In this study, we found that family physicians working in hospitals had higher rates of chronic disease management and higher rates of elderly patients compared to those working in clinics. This discrepancy increased for doctors under 40 years of age.
There are several possible reasons for the differences in medical treatment patterns in hospitals and clinics. Family physicians in Korea have expanded their range of medical services to encompass not only disease treatment but also assistance in health check-up centers, health promotion, and new advanced medical technologies, all of which are classified as medical services not currently covered by national insurance (7). As the proportion of total medical expenses classified as noncovered procedures has increased steadily in Korea, this phenomenon has also extended to the practice patterns of family physicians (8,9). According to a report by the National Health Insurance Service (NHIS), noncovered medical expenses doubled between 2009 and 2014, and the proportion gradually increased from 13.4% in 2006 to 17.1% in 2014 (10). Moreover, the number of clinicians who practice only noncovered medical areas has doubled in the last five years, including general medicine, plastic surgery, dentistry, and other fields (9). An appearance-oriented culture that emphasizes measures like anti-obesity treatments was recognized as one of the factors contributing to the demand for various cosmetic procedures, including skin care, plastic surgery, and anti-aging treatments (11,12). In this survey, 44.8% of all family physicians stated that their primary reasons for selecting a noncovered medical area was economic, 20.1% mentioned personal interest, and 10.4% cited their desire to gain independence from government restrictions related to the right to medical treatment (Supplementary Table 1). A similar report regarding the operation of clinics for purely economic reasons and other considerations affecting the choice of treatment specialties was published in the Korean Medical Association’s annual report, thereby indicating that this phenomenon extends beyond family physicians to other specialists who operate clinics (4).
Another reason for the evolving medical practice patterns in young family doctors is the instability of the medical delivery system that has reduced the influence of primary medical institutions throughout the medical market (13). The concept of primary care serving as a gatekeeper has yet to be established, and many challenges must be addressed before the possibility of patients having their own primary physicians becomes a reality in the Korean medical system (14,15). The number of family physicians now entering the medical market has increased. Further, clinicians have historically been more vulnerable to deterioration of the medical delivery system and may have been more sensitive about facing economic hardship when choosing their primary care specialty. This is a more pressing issue for family physicians working in clinics than in hospitals (13). Therefore, we can assume that future trends regarding the types of medical treatment provided by young doctors will more likely reveal an emphasis on the provision of medical services related to the promotion of health and well-being rather than chronic disease management. There is a need for additional in-depth studies of the different tendencies of family doctors working in clinics compared to those in hospitals.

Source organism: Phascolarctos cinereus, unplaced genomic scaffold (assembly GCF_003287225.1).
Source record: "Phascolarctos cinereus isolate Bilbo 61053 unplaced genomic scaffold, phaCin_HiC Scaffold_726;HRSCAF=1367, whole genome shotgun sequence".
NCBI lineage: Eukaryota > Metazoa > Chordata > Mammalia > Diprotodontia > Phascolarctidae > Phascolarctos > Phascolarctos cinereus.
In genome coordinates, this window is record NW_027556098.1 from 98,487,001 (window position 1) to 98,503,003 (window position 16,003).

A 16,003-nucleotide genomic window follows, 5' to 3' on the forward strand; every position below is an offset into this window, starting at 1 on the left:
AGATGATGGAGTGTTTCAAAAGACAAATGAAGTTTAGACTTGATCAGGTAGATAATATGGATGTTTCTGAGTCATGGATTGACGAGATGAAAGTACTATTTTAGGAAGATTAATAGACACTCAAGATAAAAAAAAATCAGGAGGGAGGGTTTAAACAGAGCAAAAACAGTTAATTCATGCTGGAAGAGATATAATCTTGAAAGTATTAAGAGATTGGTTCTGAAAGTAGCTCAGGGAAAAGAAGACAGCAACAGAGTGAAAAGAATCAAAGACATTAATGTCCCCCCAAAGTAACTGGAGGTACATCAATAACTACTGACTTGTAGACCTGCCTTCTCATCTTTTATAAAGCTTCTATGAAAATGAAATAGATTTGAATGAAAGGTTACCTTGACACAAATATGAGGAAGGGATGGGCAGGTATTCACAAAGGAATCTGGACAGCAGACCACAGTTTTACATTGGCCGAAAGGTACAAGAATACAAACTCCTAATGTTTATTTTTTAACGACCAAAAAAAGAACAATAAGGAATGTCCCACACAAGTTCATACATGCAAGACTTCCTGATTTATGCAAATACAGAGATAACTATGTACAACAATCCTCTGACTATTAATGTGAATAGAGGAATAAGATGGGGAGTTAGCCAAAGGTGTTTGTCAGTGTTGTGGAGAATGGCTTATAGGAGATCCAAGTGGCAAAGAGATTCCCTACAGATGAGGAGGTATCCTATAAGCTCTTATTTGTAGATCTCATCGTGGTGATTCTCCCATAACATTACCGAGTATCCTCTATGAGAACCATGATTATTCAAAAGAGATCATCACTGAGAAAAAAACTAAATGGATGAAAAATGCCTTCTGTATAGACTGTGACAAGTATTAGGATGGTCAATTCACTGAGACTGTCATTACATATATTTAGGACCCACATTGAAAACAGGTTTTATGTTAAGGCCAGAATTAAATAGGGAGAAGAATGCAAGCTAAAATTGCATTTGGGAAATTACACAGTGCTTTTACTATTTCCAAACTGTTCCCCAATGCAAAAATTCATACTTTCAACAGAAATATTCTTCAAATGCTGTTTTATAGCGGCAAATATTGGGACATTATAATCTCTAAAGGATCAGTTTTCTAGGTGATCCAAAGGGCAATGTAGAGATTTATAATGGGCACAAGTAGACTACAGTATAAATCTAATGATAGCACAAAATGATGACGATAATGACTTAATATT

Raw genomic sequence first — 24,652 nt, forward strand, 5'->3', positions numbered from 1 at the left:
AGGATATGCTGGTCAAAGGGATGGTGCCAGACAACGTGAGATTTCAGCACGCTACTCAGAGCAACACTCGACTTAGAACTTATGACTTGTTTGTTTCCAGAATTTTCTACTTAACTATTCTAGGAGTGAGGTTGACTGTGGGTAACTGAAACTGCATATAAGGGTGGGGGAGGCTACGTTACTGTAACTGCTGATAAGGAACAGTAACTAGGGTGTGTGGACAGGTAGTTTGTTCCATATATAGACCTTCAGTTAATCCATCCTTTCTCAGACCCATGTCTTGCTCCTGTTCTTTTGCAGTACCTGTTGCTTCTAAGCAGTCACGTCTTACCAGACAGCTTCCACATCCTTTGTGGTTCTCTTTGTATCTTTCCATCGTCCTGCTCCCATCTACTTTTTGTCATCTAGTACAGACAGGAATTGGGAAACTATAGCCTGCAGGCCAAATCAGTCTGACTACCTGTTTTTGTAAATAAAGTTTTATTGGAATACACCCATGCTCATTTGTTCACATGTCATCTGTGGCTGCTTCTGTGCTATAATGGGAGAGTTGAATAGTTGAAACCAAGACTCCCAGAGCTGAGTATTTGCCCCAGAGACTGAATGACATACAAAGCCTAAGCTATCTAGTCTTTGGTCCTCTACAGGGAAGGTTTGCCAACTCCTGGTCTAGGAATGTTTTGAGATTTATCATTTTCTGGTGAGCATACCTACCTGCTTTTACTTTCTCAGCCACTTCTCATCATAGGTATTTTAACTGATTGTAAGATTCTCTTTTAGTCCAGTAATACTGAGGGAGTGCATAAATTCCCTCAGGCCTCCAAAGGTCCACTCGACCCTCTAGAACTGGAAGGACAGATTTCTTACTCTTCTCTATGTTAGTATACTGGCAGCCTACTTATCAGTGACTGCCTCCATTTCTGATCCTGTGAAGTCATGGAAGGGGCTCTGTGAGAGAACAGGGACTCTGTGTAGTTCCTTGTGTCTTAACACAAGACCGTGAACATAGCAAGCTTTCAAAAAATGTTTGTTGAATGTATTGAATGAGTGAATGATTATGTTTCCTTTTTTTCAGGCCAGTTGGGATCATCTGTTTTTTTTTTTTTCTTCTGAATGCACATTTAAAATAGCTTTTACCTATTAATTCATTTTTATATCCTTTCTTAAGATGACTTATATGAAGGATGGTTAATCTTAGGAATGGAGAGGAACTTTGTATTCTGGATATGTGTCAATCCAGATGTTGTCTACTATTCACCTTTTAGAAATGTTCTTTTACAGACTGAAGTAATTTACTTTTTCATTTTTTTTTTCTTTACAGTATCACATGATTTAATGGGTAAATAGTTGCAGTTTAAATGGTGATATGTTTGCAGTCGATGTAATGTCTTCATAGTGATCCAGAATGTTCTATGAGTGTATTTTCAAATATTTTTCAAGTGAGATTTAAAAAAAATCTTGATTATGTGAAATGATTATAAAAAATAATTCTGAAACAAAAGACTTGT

This study also found that the amount of day and night duty was significantly higher for doctors working in clinics than in hospitals. This may be related to the operating hours of clinics and hospitals as clinics generally open later and close later than hospitals. In addition, this factor is strongly affected by the medical treatment area and practice patterns in hospitals; for example, if a family medicine department in a hospital is oriented to outpatient medical care and routine health check-up facilities, there is no need for inpatient care and night duty. Conversely, if a hospital provides mainly hospice-palliative inpatient care, this requires work by family doctors on a nightly basis. A more detailed evaluation of working hours should be performed to provide a comprehensive assessment of doctors’ work environments.
The limitations of this study are as follows: First, the questionnaire survey was limited to subjective factors of the respondents, thereby leading to potential under- and over-reporting. Second, this study was conducted only with subjects who agreed to allow the use of their personal information, and there were update limitations of the group databases. Therefore, the representativeness of the sample was limited because our study was conducted with only half of the family physicians in Korea, and the actual number of respondents was insufficient. Third, the study was limited by the lack of information on population samples covering the entire range of family medicine specialists and the standardization of participants in terms of gender, age, and region. Therefore, it is possible that some results of this study may be biased because of the selection bias of family physicians who are more active in the Family Medicine Society compared to the general characteristics of the entire population of family medicine specialists in Korea. In order to overcome this limitation, large-scale studies will be necessary to conduct sophisticated research on more representative sample populations in the future. Nevertheless, to our knowledge, this study is the first to focus on family medicine specialists that helps identify the medical practices of family doctors and confirms the impact of the decisions they made during their formal training regarding the types of medical care they chose to provide.